On the drive home, NPR is a staple. Well, to be honest, it’s not the first station I tune in when I get inside the car.
I am a music lover at heart, and a talk radio lover at brain. In other words, first comes music, second comes talk.
In this way, if you think about it, it makes sense that I’m a sucker for NPR.
The station seamlessly mixes lots of good music into their programming, including but not limited to the awesome compositions of Four Tet.
So, I guess you could say that NPR kind of cheats by appealing to my feel-good side as well as my neverending search for truth.
Yes, I still have a healthy appetite for information, especially when it comes to new ways of looking at old problems. Like today,
On Point was talking with Stewart Brand, who wrote a book about ecopragmatism. The author piqued my interest when he said something along the lines of how it’s not nature we should be worried about, but the end of civilization.
He mentioned the genocides happening in Darfur as a result of a dearth in resources, not conflicts over religion or ethnicity, but a general lack of what people need to live.
He also noted that already over half the world’s population lives in major cities, which makeup around 3% of the Earth in terms of surface area.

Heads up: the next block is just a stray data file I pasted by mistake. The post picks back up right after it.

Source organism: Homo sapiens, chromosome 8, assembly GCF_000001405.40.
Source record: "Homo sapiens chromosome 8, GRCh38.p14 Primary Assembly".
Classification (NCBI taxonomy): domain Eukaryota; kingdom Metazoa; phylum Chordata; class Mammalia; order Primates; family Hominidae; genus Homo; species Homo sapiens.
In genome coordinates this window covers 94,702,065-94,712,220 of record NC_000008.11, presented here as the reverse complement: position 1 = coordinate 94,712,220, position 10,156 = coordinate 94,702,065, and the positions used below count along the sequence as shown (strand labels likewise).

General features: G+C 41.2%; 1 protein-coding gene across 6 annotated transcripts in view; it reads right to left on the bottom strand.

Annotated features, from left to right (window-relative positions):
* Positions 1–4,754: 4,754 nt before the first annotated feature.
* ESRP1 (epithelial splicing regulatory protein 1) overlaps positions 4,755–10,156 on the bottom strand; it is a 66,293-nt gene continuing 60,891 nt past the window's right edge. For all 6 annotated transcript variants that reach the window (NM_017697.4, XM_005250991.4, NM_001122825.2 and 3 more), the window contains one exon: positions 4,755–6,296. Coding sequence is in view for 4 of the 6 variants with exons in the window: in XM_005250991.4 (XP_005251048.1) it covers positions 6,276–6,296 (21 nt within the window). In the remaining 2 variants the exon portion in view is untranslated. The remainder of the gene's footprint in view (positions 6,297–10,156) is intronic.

This trend of moving from rural areas to the city, said the author, is the best thing we have done for the environment.
He went on to say that people who live directly off the land – chopping wood, killing animals, fishing lakes – or farther away from cities but not directly off the land, use up more resources than city dwellers,
and it’s in everyone’s best interest to protect our natural resources if we want to keep Darfur from happening on a larger scale. Of course, the Darfur genocides shouldn’t be happening on any scale, but that’s for more than just a post.
Getting back to Brand’s idea of ecopragmatism.
Apparently, cities get more out of resources than those individuals/societies who live closer to the Earth.
And all this time I looked at the city as a cesspool of negative externalities, whereas the Great Outdoors is environmentally friendly and green.
Cities are dens of dirty water, dirty air, noise, crime, car accidents, germs. Dens of wasted food and junk in general. But I guess, according to Stewart Brand, cities are indeed man’s greatest achievement.
What do you think of Brand, if anything at all?
::Check out the source for more authority–> On Point::